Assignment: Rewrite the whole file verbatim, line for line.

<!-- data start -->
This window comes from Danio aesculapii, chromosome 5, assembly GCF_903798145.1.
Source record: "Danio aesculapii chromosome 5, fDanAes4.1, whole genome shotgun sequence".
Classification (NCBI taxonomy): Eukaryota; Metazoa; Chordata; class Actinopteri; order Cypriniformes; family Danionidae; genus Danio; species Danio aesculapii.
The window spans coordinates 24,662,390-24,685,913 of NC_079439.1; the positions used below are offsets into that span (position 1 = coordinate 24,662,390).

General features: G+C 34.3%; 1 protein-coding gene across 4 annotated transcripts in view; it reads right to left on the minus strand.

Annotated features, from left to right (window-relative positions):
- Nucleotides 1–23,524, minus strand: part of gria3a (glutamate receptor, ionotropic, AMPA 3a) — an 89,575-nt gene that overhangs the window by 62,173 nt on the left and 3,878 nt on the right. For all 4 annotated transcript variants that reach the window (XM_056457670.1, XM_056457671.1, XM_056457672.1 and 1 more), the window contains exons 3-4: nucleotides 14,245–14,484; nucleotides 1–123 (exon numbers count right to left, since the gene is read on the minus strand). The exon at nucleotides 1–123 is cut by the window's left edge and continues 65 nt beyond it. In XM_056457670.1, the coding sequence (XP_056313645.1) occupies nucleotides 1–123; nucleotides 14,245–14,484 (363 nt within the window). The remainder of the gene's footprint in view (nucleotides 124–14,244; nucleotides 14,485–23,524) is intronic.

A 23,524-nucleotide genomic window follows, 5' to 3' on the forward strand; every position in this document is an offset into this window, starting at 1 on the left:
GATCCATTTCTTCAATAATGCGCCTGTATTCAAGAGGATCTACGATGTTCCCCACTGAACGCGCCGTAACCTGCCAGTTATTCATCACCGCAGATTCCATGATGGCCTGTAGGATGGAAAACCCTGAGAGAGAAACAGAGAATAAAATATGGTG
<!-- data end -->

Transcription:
This window comes from Danio aesculapii, chromosome 5, assembly GCF_903798145.1.
Source record: "Danio aesculapii chromosome 5, fDanAes4.1, whole genome shotgun sequence".
Classification (NCBI taxonomy): Eukaryota; Metazoa; Chordata; class Actinopteri; order Cypriniformes; family Danionidae; genus Danio; species Danio aesculapii.
The window spans coordinates 24,662,390-24,685,913 of NC_079439.1; the positions used below are offsets into that span (position 1 = coordinate 24,662,390).

General features: G+C 34.3%; 1 protein-coding gene across 4 annotated transcripts in view; it reads right to left on the minus strand.

Annotated features, from left to right (window-relative positions):
- Nucleotides 1–23,524, minus strand: part of gria3a (glutamate receptor, ionotropic, AMPA 3a) — an 89,575-nt gene that overhangs the window by 62,173 nt on the left and 3,878 nt on the right. For all 4 annotated transcript variants that reach the window (XM_056457670.1, XM_056457671.1, XM_056457672.1 and 1 more), the window contains exons 3-4: nucleotides 14,245–14,484; nucleotides 1–123 (exon numbers count right to left, since the gene is read on the minus strand). The exon at nucleotides 1–123 is cut by the window's left edge and continues 65 nt beyond it. In XM_056457670.1, the coding sequence (XP_056313645.1) occupies nucleotides 1–123; nucleotides 14,245–14,484 (363 nt within the window). The remainder of the gene's footprint in view (nucleotides 124–14,244; nucleotides 14,485–23,524) is intronic.

A 23,524-nucleotide genomic window follows, 5' to 3' on the forward strand; every position in this document is an offset into this window, starting at 1 on the left:
GATCCATTTCTTCAATAATGCGCCTGTATTCAAGAGGATCTACGATGTTCCCCACTGAACGCGCCGTAACCTGCCAGTTATTCATCACCGCAGATTCCATGATGGCCTGTAGGATGGAAAACCCTGAGAGAGAAACAGAGAATAAAATATGGTG